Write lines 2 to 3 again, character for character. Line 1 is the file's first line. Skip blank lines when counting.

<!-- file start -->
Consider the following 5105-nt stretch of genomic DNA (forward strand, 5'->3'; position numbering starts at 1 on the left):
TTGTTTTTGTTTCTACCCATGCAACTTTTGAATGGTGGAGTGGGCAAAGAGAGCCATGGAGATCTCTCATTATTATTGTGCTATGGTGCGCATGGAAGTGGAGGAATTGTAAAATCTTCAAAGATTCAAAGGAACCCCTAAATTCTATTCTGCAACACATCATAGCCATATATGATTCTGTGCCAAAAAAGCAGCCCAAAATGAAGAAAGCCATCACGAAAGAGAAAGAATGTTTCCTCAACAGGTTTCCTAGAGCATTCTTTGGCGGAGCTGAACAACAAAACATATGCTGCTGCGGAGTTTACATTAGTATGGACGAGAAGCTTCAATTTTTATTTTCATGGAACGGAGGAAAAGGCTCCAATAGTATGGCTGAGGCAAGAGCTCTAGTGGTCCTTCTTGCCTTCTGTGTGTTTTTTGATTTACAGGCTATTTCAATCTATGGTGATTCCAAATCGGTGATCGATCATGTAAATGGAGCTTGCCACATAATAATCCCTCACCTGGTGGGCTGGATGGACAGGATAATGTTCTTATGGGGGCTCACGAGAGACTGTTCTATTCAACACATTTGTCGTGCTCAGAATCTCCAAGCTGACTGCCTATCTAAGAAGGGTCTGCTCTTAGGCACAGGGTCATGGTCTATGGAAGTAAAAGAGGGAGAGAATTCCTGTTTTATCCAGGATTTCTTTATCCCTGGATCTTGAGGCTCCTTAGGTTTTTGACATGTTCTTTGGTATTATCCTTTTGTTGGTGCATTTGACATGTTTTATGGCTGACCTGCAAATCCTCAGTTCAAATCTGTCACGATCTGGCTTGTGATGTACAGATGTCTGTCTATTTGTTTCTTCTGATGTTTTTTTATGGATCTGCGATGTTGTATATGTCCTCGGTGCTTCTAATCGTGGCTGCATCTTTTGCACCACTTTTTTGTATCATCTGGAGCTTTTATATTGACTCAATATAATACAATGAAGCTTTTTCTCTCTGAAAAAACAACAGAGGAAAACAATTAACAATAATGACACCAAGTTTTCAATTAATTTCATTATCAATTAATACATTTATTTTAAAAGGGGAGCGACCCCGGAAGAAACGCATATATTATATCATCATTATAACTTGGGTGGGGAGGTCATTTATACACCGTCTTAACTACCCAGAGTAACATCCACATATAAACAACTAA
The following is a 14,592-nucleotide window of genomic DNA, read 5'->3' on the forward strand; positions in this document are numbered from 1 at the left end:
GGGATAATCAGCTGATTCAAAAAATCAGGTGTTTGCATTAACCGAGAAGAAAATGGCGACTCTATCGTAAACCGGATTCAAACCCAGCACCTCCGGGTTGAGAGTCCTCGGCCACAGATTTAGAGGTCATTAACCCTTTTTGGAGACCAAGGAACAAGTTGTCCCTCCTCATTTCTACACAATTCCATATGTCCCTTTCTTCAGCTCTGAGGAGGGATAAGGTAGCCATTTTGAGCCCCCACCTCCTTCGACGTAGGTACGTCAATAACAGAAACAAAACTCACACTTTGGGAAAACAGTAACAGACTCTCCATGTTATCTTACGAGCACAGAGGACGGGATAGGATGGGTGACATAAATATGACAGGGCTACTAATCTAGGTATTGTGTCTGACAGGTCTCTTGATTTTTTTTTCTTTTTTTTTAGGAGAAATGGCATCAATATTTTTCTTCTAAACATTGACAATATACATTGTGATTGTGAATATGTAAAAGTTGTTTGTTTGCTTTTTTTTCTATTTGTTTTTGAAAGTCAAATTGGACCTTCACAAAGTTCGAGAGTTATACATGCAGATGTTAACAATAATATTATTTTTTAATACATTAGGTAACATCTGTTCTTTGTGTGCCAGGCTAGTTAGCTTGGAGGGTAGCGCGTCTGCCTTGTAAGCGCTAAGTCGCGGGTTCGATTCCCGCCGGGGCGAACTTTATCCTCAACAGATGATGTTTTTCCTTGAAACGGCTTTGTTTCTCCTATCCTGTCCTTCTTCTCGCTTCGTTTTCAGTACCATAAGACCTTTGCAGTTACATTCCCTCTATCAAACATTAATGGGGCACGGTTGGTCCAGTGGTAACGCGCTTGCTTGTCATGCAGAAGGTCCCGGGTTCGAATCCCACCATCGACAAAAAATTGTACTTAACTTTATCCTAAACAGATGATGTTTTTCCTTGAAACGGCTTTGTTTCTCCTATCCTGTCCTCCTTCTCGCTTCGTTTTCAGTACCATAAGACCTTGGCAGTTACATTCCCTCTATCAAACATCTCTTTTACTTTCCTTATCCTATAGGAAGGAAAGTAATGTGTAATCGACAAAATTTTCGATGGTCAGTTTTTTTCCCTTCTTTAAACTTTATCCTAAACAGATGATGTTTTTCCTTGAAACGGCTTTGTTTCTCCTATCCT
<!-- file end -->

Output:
TTGTTTTTGTTTCTACCCATGCAACTTTTGAATGGTGGAGTGGGCAAAGAGAGCCATGGAGATCTCTCATTATTATTGTGCTATGGTGCGCATGGAAGTGGAGGAATTGTAAAATCTTCAAAGATTCAAAGGAACCCCTAAATTCTATTCTGCAACACATCATAGCCATATATGATTCTGTGCCAAAAAAGCAGCCCAAAATGAAGAAAGCCATCACGAAAGAGAAAGAATGTTTCCTCAACAGGTTTCCTAGAGCATTCTTTGGCGGAGCTGAACAACAAAACATATGCTGCTGCGGAGTTTACATTAGTATGGACGAGAAGCTTCAATTTTTATTTTCATGGAACGGAGGAAAAGGCTCCAATAGTATGGCTGAGGCAAGAGCTCTAGTGGTCCTTCTTGCCTTCTGTGTGTTTTTTGATTTACAGGCTATTTCAATCTATGGTGATTCCAAATCGGTGATCGATCATGTAAATGGAGCTTGCCACATAATAATCCCTCACCTGGTGGGCTGGATGGACAGGATAATGTTCTTATGGGGGCTCACGAGAGACTGTTCTATTCAACACATTTGTCGTGCTCAGAATCTCCAAGCTGACTGCCTATCTAAGAAGGGTCTGCTCTTAGGCACAGGGTCATGGTCTATGGAAGTAAAAGAGGGAGAGAATTCCTGTTTTATCCAGGATTTCTTTATCCCTGGATCTTGAGGCTCCTTAGGTTTTTGACATGTTCTTTGGTATTATCCTTTTGTTGGTGCATTTGACATGTTTTATGGCTGACCTGCAAATCCTCAGTTCAAATCTGTCACGATCTGGCTTGTGATGTACAGATGTCTGTCTATTTGTTTCTTCTGATGTTTTTTTATGGATCTGCGATGTTGTATATGTCCTCGGTGCTTCTAATCGTGGCTGCATCTTTTGCACCACTTTTTTGTATCATCTGGAGCTTTTATATTGACTCAATATAATACAATGAAGCTTTTTCTCTCTGAAAAAACAACAGAGGAAAACAATTAACAATAATGACACCAAGTTTTCAATTAATTTCATTATCAATTAATACATTTATTTTAAAAGGGGAGCGACCCCGGAAGAAACGCATATATTATATCATCATTATAACTTGGGTGGGGAGGTCATTTATACACCGTCTTAACTACCCAGAGTAACATCCACATATAAACAACTAA
The following is a 14,592-nucleotide window of genomic DNA, read 5'->3' on the forward strand; positions in this document are numbered from 1 at the left end: